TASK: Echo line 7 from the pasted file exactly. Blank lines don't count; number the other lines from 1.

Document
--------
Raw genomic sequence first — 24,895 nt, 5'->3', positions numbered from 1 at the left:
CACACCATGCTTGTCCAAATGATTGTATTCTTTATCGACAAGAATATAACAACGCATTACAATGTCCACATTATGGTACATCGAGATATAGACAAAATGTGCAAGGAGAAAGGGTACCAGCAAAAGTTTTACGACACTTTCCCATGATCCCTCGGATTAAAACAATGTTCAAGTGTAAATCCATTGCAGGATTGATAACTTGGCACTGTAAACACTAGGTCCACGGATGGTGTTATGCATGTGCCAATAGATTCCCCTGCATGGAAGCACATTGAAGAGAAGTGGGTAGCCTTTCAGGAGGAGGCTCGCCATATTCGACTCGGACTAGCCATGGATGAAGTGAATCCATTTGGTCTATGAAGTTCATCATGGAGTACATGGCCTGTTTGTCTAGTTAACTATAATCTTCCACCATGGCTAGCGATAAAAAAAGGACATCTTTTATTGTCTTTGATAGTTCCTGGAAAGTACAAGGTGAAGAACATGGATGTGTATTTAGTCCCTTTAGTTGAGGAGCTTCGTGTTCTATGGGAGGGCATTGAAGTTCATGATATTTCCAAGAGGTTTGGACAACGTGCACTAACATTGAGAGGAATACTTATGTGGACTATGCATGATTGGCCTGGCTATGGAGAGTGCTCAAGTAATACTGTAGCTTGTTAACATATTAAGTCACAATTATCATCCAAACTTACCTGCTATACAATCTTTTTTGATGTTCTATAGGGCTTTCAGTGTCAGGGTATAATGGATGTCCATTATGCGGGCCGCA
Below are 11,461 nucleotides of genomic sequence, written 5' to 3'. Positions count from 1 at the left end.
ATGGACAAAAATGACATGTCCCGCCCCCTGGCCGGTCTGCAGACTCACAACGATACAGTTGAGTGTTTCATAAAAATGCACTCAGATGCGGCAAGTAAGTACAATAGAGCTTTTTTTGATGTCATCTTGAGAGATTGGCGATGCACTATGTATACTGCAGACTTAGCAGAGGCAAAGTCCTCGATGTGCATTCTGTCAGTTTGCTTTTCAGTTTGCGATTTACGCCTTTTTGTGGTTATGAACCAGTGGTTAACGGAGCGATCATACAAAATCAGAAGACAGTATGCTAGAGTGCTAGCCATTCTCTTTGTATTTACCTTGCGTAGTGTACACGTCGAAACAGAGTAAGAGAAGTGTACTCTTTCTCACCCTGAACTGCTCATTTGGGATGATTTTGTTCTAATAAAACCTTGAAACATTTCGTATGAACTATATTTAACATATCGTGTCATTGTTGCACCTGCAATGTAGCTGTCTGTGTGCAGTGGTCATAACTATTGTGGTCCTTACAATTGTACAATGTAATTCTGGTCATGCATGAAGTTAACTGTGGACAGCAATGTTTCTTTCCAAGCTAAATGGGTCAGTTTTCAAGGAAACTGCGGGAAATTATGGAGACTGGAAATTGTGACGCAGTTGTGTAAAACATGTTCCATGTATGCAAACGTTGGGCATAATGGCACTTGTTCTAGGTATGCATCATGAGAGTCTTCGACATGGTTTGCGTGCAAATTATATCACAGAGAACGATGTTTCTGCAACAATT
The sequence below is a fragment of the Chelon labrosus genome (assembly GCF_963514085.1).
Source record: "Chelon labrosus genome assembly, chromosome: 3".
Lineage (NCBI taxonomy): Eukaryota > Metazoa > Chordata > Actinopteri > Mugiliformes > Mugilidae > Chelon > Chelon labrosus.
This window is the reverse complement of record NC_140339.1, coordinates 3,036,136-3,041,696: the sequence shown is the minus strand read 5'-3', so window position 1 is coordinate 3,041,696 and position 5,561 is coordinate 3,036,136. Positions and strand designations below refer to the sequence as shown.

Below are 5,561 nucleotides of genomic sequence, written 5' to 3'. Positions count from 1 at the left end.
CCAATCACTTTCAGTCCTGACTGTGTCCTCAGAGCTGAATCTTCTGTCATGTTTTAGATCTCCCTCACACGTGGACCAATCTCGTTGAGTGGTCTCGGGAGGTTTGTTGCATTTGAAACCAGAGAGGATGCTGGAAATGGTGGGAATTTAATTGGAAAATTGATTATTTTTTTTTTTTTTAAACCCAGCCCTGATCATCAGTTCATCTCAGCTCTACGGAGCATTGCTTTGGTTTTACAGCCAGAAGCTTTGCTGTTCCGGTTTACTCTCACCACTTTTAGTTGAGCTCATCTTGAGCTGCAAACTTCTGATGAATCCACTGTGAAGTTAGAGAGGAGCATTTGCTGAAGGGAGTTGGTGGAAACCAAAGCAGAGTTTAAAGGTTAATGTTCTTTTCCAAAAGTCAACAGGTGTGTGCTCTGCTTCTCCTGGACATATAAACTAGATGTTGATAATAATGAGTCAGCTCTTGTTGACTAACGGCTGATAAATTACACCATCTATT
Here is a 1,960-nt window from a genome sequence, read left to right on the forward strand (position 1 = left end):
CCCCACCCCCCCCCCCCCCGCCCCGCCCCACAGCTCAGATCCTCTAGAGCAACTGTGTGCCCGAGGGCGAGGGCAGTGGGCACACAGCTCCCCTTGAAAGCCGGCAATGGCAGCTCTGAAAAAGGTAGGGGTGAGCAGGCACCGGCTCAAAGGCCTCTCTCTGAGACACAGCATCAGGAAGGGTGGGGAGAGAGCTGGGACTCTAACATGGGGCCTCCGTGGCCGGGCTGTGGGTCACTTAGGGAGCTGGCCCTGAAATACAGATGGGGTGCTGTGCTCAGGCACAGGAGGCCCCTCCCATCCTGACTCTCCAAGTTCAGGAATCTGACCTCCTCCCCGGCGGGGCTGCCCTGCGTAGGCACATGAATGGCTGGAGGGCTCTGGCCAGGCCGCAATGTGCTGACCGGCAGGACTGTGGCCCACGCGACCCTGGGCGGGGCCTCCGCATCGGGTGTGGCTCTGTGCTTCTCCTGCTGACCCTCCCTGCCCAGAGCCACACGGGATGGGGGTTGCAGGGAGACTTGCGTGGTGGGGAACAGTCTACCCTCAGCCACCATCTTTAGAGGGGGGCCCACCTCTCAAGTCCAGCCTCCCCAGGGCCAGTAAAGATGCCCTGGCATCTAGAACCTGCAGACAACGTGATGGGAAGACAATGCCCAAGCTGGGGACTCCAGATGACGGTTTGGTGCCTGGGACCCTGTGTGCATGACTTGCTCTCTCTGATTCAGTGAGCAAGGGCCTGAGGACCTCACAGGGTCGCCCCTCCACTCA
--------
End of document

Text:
Lineage (NCBI taxonomy): Eukaryota > Metazoa > Chordata > Actinopteri > Mugiliformes > Mugilidae > Chelon > Chelon labrosus.